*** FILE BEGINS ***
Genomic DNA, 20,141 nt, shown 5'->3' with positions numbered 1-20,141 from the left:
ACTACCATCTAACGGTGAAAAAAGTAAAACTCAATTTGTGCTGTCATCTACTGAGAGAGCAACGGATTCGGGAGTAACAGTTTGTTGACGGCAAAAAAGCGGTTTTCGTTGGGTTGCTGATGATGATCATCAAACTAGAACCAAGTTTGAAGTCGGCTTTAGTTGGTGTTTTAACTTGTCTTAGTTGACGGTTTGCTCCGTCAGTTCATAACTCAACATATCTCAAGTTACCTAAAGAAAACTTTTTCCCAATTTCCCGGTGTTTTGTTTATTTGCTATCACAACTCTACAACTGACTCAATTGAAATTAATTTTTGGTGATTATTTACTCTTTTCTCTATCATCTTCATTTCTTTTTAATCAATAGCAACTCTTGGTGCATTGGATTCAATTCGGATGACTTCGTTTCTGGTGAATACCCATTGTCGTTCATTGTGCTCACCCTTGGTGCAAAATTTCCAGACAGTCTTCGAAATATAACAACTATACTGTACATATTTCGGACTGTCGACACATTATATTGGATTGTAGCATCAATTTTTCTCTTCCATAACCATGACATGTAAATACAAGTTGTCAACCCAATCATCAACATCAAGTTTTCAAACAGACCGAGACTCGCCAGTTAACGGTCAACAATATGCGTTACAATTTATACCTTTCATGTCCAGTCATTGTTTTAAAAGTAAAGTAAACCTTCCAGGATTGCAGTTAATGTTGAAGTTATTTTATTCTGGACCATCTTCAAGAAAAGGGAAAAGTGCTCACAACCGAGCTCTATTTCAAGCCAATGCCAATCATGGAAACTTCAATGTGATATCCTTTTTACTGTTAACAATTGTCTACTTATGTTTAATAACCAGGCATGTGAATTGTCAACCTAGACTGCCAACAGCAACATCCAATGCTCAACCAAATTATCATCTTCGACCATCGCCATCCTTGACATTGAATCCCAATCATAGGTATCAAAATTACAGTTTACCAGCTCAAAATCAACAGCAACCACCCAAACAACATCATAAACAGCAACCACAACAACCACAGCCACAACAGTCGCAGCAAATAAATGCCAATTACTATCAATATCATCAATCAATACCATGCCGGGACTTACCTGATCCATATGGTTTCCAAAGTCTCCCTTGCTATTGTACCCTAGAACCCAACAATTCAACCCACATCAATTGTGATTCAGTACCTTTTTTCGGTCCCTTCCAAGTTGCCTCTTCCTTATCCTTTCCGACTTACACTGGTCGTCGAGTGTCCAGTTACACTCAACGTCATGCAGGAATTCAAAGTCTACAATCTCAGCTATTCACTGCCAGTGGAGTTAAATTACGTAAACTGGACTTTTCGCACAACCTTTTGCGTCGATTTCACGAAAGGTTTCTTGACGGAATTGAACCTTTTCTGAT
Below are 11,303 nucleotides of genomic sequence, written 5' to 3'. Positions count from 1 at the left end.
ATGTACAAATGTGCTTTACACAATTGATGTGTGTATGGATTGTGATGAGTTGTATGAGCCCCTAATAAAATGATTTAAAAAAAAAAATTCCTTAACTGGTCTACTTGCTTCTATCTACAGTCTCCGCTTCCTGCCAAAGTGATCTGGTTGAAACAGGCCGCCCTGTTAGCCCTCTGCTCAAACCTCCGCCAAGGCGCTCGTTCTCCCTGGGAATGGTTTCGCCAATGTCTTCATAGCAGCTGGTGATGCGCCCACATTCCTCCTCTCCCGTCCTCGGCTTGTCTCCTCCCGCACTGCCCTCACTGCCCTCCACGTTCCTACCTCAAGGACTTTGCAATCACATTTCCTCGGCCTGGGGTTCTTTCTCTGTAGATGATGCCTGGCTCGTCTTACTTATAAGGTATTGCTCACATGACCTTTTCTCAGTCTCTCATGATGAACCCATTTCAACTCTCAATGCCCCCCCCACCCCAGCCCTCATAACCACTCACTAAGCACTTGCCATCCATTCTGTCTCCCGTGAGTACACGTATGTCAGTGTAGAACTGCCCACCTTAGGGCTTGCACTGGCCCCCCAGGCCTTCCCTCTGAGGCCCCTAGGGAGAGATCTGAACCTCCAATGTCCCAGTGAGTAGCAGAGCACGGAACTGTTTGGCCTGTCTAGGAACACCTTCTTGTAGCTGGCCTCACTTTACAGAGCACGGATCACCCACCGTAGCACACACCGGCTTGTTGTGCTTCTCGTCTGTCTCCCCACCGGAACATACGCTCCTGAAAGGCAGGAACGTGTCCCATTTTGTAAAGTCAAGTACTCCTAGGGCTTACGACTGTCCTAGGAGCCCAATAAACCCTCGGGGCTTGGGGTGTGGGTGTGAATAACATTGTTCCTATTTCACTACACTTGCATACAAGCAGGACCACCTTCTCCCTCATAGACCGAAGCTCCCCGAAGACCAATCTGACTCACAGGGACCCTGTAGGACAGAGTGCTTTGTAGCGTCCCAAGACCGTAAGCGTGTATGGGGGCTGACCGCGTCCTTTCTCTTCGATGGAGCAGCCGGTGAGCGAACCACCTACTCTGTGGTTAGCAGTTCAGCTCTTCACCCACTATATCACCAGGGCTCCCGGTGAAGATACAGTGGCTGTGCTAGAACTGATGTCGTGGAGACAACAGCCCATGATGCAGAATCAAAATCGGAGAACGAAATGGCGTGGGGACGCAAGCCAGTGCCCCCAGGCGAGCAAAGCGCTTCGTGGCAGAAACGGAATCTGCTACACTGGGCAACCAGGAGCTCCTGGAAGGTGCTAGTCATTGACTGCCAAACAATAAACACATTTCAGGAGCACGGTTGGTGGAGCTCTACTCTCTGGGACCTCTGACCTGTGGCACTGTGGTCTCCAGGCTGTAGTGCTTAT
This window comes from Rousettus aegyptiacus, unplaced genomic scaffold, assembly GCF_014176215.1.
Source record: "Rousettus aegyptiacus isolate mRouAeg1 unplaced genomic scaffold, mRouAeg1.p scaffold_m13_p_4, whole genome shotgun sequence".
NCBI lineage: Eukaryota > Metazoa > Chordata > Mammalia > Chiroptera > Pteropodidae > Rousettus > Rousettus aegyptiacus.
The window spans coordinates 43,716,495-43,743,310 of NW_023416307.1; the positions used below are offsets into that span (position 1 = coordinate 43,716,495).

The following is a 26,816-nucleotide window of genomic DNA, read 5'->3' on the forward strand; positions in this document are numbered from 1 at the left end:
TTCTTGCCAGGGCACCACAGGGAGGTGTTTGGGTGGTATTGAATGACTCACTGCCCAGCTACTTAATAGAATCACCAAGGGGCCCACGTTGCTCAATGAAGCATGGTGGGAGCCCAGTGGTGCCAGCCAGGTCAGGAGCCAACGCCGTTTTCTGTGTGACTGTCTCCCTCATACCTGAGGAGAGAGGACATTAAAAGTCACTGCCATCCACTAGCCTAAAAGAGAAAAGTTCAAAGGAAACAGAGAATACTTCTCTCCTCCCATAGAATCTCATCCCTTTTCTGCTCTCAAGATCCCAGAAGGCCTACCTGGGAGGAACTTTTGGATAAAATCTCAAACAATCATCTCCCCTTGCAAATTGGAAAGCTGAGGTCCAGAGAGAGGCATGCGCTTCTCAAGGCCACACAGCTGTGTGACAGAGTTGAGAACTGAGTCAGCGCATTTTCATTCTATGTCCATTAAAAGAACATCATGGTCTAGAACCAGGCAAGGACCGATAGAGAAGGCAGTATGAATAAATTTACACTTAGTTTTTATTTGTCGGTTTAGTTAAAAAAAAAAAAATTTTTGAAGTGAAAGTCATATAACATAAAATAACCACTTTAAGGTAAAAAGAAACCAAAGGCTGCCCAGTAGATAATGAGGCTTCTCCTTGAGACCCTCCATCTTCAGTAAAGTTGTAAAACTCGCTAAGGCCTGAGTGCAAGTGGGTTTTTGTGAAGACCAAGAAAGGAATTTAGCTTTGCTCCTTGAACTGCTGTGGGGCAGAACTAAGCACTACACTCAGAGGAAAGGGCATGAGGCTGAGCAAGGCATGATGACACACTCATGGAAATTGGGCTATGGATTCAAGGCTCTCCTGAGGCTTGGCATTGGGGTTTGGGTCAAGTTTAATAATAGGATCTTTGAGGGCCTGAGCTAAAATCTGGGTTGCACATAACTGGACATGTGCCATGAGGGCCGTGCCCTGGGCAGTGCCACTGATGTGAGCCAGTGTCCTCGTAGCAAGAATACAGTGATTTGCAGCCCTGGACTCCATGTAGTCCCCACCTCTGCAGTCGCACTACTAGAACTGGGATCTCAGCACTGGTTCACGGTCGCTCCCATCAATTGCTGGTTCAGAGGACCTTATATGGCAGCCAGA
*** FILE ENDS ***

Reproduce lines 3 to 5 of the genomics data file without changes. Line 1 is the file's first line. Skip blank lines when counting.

Below are 11,303 nucleotides of genomic sequence, written 5' to 3'. Positions count from 1 at the left end.
ATGTACAAATGTGCTTTACACAATTGATGTGTGTATGGATTGTGATGAGTTGTATGAGCCCCTAATAAAATGATTTAAAAAAAAAAATTCCTTAACTGGTCTACTTGCTTCTATCTACAGTCTCCGCTTCCTGCCAAAGTGATCTGGTTGAAACAGGCCGCCCTGTTAGCCCTCTGCTCAAACCTCCGCCAAGGCGCTCGTTCTCCCTGGGAATGGTTTCGCCAATGTCTTCATAGCAGCTGGTGATGCGCCCACATTCCTCCTCTCCCGTCCTCGGCTTGTCTCCTCCCGCACTGCCCTCACTGCCCTCCACGTTCCTACCTCAAGGACTTTGCAATCACATTTCCTCGGCCTGGGGTTCTTTCTCTGTAGATGATGCCTGGCTCGTCTTACTTATAAGGTATTGCTCACATGACCTTTTCTCAGTCTCTCATGATGAACCCATTTCAACTCTCAATGCCCCCCCCACCCCAGCCCTCATAACCACTCACTAAGCACTTGCCATCCATTCTGTCTCCCGTGAGTACACGTATGTCAGTGTAGAACTGCCCACCTTAGGGCTTGCACTGGCCCCCCAGGCCTTCCCTCTGAGGCCCCTAGGGAGAGATCTGAACCTCCAATGTCCCAGTGAGTAGCAGAGCACGGAACTGTTTGGCCTGTCTAGGAACACCTTCTTGTAGCTGGCCTCACTTTACAGAGCACGGATCACCCACCGTAGCACACACCGGCTTGTTGTGCTTCTCGTCTGTCTCCCCACCGGAACATACGCTCCTGAAAGGCAGGAACGTGTCCCATTTTGTAAAGTCAAGTACTCCTAGGGCTTACGACTGTCCTAGGAGCCCAATAAACCCTCGGGGCTTGGGGTGTGGGTGTGAATAACATTGTTCCTATTTCACTACACTTGCATACAAGCAGGACCACCTTCTCCCTCATAGACCGAAGCTCCCCGAAGACCAATCTGACTCACAGGGACCCTGTAGGACAGAGTGCTTTGTAGCGTCCCAAGACCGTAAGCGTGTATGGGGGCTGACCGCGTCCTTTCTCTTCGATGGAGCAGCCGGTGAGCGAACCACCTACTCTGTGGTTAGCAGTTCAGCTCTTCACCCACTATATCACCAGGGCTCCCGGTGAAGATACAGTGGCTGTGCTAGAACTGATGTCGTGGAGACAACAGCCCATGATGCAGAATCAAAATCGGAGAACGAAATGGCGTGGGGACGCAAGCCAGTGCCCCCAGGCGAGCAAAGCGCTTCGTGGCAGAAACGGAATCTGCTACACTGGGCAACCAGGAGCTCCTGGAAGGTGCTAGTCATTGACTGCCAAACAATAAACACATTTCAGGAGCACGGTTGGTGGAGCTCTACTCTCTGGGACCTCTGACCTGTGGCACTGTGGTCTCCAGGCTGTAGTGCTTAT
This window comes from Rousettus aegyptiacus, unplaced genomic scaffold, assembly GCF_014176215.1.